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Biography: Resources on Julia Child

Posted by on Apr 17, 2015

Julia Carolyn Child (August 15, 1912 – August 13, 2004) was born in Pasadena, California as Julia Carolyn McWilliams.  After receiving an education at both the Westridge School and Polytechnic School in Pasadena, Julia attended Smith College in Massachusetts. After college, she moved to New York City and worked as a copyright in the advertising department of W. & J. Sloane, an upscale home-furnishing firm. In 1937, she returned to California and spent the next four years writing, working and volunteering. In 1942, during WWII, Julia joined the Office of Strategic Services (OSS)and moved to Washington D.C., where she worked directly with the leader of the OSS, General William J. Donovan.  In 1944, Julia was assigned to a post in Kandy, Ceylon and then later to China.   It is in Ceylon that she met Paul Child, another OSS employee.  On September 1, 1946, Paul and Julia wed in Lumberville, Pennsylvania.  Their lives then took them to Washington D.C. and later to Paris, Franch in 1948. It is in Paris that Julia Child attends Le Cordon Bleu cooking school, studies under Master Chefs like Max Bugnard, and meets Simone Beck and Louisette Bertholle.  Together the three women, Child, Beck and Bertholle, write the world-famous cookbook  Mastering the Art of French Cooking.   This cookbook was first published in 1961. The Childs continued to move about Europe until they finally settled in Cambridge, Massachusetts. Julia’s first cooking show, The French Chef, debuted in 1963 and ran for the next 10 years. Julia Child spent the rest of her life cooking, baking, writing and starring in a variety of cooking shows. Julia went on to publish another sixteen cookbooks and starred in ten additional television series and specials. Julia Child’s kitchen which was designed by her husband, Paul Child, is now on display at the National Museum of American History in Washington, D.C..  This kitchen served as the setting for three of her cooking shows. To learn more about Julia Child check out these great resources:     The Julia Child Foundation At the Julia Child Foundation, you can learn more about Julia’s life (through a great timeline) and her accomplishments. Julia Child at the Smithsonian  Virtually tour Julia Child’s kitchen (available in both flash and text versions) at the Smithsonian.  Here you can, explore her kitchen, learn more about the cooking tools and gadgets she used and read stories about her life. Go behind the scenes of this exhibit at What’s Cooking?.   Learn more about this kitchen’s journey and how it went from a simple kitchen in Cambridge to a full-fledged exhibit at the Smithsonian.  Listen to audio clips by Julia herself, as she talks about her kitchen in Julia’s Stories.    Visit the Project Diary section to learn more about:  Exploring Julia Child’s Kitchen, Talking with Julia, Packing the Kitchen, Curating the Collection and Creating an Exhibit. In the Resources section, the Smithsonian also provides a  recommended children’s book list, which consists of cookbooks, fiction and non-fiction cooking themed books.   PBS: Julia Child View (and print!) Julia Child’s recipes online. Watch full episodes, clips and more in the Julia Child Video Collection. The Julia Child Video Library includes episodes from: In Julia’s Kitchen, Baking with Julia (38 full episodes), In Julia’s Kitchen with Mater Chefs (37 full episodes), Julia Child: Cooking with Master Chefs (16 full episodes) Cooking in Concert Series, and The French Chef. Take a Julia Child quiz to find out “Which Julia Are You?”.   Amazon Prime...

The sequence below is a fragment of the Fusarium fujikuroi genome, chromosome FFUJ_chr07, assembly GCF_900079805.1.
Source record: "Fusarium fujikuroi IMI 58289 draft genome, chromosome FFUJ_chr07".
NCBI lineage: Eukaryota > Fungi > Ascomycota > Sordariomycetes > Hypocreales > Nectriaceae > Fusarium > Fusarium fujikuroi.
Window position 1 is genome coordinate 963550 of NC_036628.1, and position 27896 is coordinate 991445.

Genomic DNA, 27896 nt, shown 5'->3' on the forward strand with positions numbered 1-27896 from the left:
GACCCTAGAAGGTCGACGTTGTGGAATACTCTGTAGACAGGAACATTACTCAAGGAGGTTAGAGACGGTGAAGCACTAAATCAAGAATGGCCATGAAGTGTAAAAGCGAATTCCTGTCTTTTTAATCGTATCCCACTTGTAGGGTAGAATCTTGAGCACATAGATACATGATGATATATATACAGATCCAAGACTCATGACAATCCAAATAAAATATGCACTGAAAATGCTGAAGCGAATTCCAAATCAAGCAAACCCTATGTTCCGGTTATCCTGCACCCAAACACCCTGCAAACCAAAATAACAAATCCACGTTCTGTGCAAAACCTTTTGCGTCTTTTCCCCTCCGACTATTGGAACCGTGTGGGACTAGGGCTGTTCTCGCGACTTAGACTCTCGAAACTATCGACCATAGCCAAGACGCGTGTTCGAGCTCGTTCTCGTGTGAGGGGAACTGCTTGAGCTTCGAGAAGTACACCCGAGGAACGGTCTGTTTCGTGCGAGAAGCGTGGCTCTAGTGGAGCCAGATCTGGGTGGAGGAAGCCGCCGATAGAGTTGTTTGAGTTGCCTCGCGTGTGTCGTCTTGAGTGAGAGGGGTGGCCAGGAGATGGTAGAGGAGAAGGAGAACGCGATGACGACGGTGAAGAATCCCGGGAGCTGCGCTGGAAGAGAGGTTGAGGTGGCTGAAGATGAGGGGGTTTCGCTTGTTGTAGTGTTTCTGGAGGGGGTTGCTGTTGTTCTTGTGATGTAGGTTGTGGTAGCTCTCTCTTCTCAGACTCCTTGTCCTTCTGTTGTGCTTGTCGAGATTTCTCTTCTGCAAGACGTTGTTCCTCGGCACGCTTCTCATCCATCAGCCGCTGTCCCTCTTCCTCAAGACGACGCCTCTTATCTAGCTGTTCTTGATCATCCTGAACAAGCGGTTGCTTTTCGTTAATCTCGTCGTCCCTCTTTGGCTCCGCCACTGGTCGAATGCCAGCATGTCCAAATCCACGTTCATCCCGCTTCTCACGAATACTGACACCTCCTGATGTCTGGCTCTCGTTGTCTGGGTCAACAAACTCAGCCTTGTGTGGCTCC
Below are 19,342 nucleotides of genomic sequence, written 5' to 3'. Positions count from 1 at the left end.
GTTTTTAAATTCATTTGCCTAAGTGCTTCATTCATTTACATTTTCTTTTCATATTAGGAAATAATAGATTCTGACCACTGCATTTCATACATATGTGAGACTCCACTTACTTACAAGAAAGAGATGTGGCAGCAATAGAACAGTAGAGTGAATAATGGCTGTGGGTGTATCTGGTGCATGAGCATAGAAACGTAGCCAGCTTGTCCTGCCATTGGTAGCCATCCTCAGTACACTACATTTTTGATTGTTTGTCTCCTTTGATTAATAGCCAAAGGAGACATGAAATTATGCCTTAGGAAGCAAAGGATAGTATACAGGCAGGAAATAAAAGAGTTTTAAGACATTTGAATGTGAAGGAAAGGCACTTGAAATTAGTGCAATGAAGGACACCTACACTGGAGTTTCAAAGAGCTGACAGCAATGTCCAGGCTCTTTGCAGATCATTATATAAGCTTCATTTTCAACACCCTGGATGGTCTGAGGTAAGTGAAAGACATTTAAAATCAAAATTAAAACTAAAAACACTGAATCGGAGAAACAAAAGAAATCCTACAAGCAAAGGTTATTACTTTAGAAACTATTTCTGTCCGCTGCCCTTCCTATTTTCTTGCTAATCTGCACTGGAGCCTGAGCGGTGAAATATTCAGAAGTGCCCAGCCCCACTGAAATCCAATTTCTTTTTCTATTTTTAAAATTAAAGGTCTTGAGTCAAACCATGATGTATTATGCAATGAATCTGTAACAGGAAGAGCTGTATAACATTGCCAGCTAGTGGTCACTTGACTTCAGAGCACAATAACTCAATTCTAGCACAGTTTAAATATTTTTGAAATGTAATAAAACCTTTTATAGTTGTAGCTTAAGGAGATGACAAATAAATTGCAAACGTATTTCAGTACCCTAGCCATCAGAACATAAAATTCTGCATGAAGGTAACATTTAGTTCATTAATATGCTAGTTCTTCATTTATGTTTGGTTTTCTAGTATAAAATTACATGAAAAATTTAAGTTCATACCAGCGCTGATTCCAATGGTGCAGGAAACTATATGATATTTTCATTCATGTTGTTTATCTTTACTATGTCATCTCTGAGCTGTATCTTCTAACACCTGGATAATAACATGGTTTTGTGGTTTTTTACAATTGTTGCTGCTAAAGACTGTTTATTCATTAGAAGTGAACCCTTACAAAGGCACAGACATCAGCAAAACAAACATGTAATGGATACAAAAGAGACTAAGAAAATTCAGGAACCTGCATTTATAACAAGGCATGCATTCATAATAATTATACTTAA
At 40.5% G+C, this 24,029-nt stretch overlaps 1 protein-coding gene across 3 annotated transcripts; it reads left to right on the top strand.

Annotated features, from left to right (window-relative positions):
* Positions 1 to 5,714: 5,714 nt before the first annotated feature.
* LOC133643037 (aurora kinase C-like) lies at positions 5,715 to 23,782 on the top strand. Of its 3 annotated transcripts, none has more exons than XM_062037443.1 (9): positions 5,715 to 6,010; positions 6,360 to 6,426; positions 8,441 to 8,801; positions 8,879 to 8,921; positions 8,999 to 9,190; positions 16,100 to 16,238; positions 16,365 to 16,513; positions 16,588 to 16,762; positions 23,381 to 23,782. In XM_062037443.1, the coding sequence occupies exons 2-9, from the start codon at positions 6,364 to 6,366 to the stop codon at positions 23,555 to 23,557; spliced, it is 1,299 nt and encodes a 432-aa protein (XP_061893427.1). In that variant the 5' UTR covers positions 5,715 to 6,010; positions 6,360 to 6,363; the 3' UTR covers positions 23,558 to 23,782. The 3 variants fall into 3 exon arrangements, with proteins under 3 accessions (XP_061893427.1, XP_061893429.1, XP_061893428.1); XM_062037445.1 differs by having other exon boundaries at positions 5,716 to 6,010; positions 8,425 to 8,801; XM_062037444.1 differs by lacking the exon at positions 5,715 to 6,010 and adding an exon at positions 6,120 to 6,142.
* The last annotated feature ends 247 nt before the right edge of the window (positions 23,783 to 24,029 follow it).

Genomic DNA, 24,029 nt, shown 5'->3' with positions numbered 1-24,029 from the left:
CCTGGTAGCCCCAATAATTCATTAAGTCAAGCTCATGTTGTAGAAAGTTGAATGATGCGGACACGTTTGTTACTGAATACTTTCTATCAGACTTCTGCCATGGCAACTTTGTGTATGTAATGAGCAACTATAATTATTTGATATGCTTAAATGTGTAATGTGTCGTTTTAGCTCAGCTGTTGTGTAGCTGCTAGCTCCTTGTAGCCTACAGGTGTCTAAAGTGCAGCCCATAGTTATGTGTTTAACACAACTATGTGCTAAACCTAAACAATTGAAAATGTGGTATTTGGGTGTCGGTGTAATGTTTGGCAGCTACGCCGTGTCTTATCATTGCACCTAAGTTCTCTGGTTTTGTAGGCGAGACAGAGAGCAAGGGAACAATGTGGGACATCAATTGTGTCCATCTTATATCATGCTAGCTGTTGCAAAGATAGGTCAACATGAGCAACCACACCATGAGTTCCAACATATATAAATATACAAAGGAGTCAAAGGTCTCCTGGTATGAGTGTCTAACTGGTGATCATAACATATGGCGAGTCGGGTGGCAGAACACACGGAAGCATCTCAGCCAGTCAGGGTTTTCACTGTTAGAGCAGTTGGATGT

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April Field Trips: William Sonoma Jr Chef Classes, LEGO Store & More (Free)

Posted by on Mar 28, 2015

Culinary Events & Classes @ William Sonoma Saturday, April 11, at 10 am Junior Chef: Lunch Box Lessons Saturday, April 18 at 10 am Junior Chef: DIY Homemade Drinks Saturday, April 25 at 10 am Junior Chef: Baking Bundts   Call your local store to register! Home Depot The following information is taken from Home Depot’s website: Saturday, April 4 (9:00 am- 12:00 pm) Learn How to Build a Chalkboard Planter Stand Come learn how to build a chalkboard planter stand FREE hands-on workshops; designed for children ages 5 – 12 All kid get to keep their craft, receive a FREE certificate of achievement, a Workshop Apron, and a commemorative pin while supplies last. Children must be present at the store to participate in the workshop and receive the kit, apron and pin. Kids Workshop activities are scheduled on a first come/first served basis. Please do not arrive before 9:00 a.m. Register online at Home Depot. LEGO Store Monthly Mini Model Build! The following information is taken from LEGO’s website: Tuesday,  7 (beginning at 5:00 pm until supplies last) LEGO UFO Visit your local LEGO Store on the first Tuesday of every month and you can learn how to build a cool mini model, and take it home – for free! Quantities are limited and offer is good while supplies last only. Models are not for sale and cannot be purchased. One free per child. Event is open to children ages 6 to 14 only. Ask a Brick Specialist for details.   Lowes Kids Clinic The following information is taken from Lowes’ website: Saturday, April 11 (10:00 am) See It Grow Build a wooden project and get a free apron, goggles, patch and more.  Spring is here and it’s time to start gardening! Your child will love learning about plants and watching them grow with this great kit! Register online...

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Audiobooks: Build an Audio Library using Audible© Sales & Promotions

Posted by on Feb 22, 2015